Title: Gastrointestinal Hemorrhage in an Immunocompromised Patient

Submitted by: Ian J. Kidder, MD; Seema Sethi, MD; Kathleen A. Linder, MD 

Institution: Charles S. Kettles VA Medical Center, Ann Arbor, MI, USA

Email: kidderia@med.umich.edu

Date Submitted: May 29, 2024


  A 71-year-old man with a history of sarcoidosis complicated by multisystem involvement (liver, spleen, lung, brain, and lymph nodes), who had been maintained on prednisone (10 mg daily) and adalimumab, presented to our medical facility in late fall with a 3-month (m) history of progressive fatigue and weight loss. 

  The patient’s sarcoidosis was originally diagnosed about 15 years prior to admission, when Computed tomography (CT) imaging of the lungs showed bilateral hilar adenopathy and calcified splenic granulomas. He was treated with steroids and did well until 10 years later, when a magnetic resonance imaging (MRI) study of the brain revealed multiple lesions. A subsequent positron emission tomography (PET) CT revealed multiple liver and splenic lesions with hilar lymphadenopathy, all of which were PET-avid. Biopsy of a liver lesion demonstrated necrotizing granulomas; additional workup with TB-QuantiFERON and acid-fast stains of the sputum was unremarkable. He was treated with mycophenolate and did well until 1 year later until surveillance PET CT again showed multiple PET-avid lesions; repeat biopsy again revealed necrotizing granulomas. He was treated thereafter with prednisone and adalimumab. One month prior to admission, the patient was hospitalized for hypotension and anemia. He required a blood transfusion; esophagogastroduodenoscopy (EGD) revealed no evidence of active GI bleeding. 

   As forestated, the patient was admitted to the hospital after reporting a 3 m history of fatigue, odynophagia, lack of appetite, and a 30-pound weight loss; he reported symptoms were similar to prior sarcoidosis flares. CT revealed a 6 cm opacity in the left lung upper lobe with innumerable <6mm bilateral pulmonary opacities, mesenteric lymphadenopathy, and splenomegaly with multiple splenic lesions.  Pulmonary was consulted and performed bronchoscopy with bronchoalveolar lavage (BAL); no microorganisms were present on Grocott’s methenamine silver or acid-fast stains. 

A few days after admission, the patient developed a fever (up to 39.3C) and tachycardia with hematochezia. A CT angiogram revealed an active arterial bleed in the proximal ileum. Interventional radiology successfully performed embolization of 3 terminal ileal branches off the superior mesenteric artery. The patient continued to have decreasing hemoglobin with recurrent hematochezia; upper endoscopy demonstrated a non-bleeding jejunal ulcer with clean base. Biopsies were taken (Figure 1).

  Given patient’s immunocompromise and concern for a possible infectious etiology for pulmonary findings, infectious disease was consulted for further workup recommendations prior to initiation of additional immunosuppression.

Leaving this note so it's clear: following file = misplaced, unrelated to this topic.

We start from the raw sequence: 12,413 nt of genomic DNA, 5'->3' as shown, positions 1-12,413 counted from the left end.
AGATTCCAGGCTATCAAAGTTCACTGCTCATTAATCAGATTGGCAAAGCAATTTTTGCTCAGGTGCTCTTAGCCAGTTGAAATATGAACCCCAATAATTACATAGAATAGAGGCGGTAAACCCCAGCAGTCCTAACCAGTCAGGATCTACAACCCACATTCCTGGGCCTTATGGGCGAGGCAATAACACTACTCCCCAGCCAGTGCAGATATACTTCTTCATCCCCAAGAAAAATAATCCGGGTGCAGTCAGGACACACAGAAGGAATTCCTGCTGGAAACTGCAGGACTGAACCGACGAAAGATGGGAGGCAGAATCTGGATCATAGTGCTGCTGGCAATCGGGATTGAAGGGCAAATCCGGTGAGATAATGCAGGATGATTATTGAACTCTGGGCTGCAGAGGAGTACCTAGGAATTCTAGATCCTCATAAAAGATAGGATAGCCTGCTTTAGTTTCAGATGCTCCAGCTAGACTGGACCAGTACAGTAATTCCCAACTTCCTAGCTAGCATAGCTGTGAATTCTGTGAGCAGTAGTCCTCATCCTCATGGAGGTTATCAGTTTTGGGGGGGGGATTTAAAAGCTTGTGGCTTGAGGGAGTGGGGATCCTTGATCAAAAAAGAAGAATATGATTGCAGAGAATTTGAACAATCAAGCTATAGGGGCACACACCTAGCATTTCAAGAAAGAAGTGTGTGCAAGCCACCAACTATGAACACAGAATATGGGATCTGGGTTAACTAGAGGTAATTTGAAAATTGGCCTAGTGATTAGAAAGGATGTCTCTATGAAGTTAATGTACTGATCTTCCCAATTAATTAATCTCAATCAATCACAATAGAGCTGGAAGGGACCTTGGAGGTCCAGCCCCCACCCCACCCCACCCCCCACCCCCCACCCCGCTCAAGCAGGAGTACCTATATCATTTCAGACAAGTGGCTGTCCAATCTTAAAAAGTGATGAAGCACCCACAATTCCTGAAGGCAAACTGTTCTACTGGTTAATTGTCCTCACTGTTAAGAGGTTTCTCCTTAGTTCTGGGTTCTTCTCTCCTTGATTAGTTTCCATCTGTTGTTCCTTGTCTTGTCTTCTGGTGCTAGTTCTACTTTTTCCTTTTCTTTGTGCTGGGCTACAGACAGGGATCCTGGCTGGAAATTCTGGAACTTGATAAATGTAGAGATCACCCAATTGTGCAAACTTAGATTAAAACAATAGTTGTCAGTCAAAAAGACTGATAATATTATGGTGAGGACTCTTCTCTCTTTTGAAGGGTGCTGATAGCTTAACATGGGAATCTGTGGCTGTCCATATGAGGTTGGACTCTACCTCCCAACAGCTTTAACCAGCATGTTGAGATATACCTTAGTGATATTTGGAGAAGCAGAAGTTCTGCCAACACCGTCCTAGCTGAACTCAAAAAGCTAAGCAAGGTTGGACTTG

Physical Examination:  

  • Vital signs: Temperature 37.6oC, BP: 99/62 mmHg, HR: 51, RR: 20, SpO2: 98%
  • General: Tired-appearing man.
  • HEENT: No JVD, moist mucous membranes, erythematous oropharynx with visible ulcerations.
  • Cardiac: Normal rate and regular rhythm. No murmur.
  • Pulmonary: Regular, non-labored breathing. Diminished airflow in the left upper lung field.
  • Abdominal: Soft, non-tender, and non-distended.
  • Neurological: Alert and oriented x3. Global extremity weakness (lower extremities more so than upper extremities).
  • Skin: No rashes or jaundice. 
  • Extremities: No lower extremity edema
  • Rectal exam: Small amount of maroon liquid in the rectal vault with brown stool. 

Laboratory Examination:    

  • Sodium: 135
  • Potassium: 4.4
  • Chloride: 105
  • Bicarbonate: 24
  • Urea nitrogen: 27
  • Creatinine: 0.85
  • Albumin: 2.4
  • Alkaline phosphatase: 93
  • AST: 39
  • ALT: 35
  • Total bilirubin: 0.5
  • White blood cell count: 3.35
  • Hemoglobin: 9.1
  • Hematocrit: 29.0
  • Platelet count: 203

Question 1:  What are probable/possible diagnoses?

Differential diagnosis:

  • Sarcoidosis flare
  • Tuberculosis with gastrointestinal involvement
  • Disseminated endemic mycosis (histoplasmosis, blastomycosis)
  • Duodenal or gastric ulcer
  • Malignancy

Microbiology/Diagnostic Tests Performed:

  • Histoplasma serum antigen: 17.60 ng/mL
  • Histoplasma urine antigen: 13.07 ng/mL
  • Blastomyces serum antigen: 10.67 ng/mL
  • Blastomyces urine antigen: 4.87 ng/mL
  • Beta-D-glucan: <31 pg/mL
  • Galactomannan: index 0.18 
  • Blood aerobic/anaerobic cultures: No growth
  • Blood fungal cultures: No growth 
  • AFB sputum cultures: No growth
  • Bronchoalveolar lavage cultures: No growth (including fungal and AFB)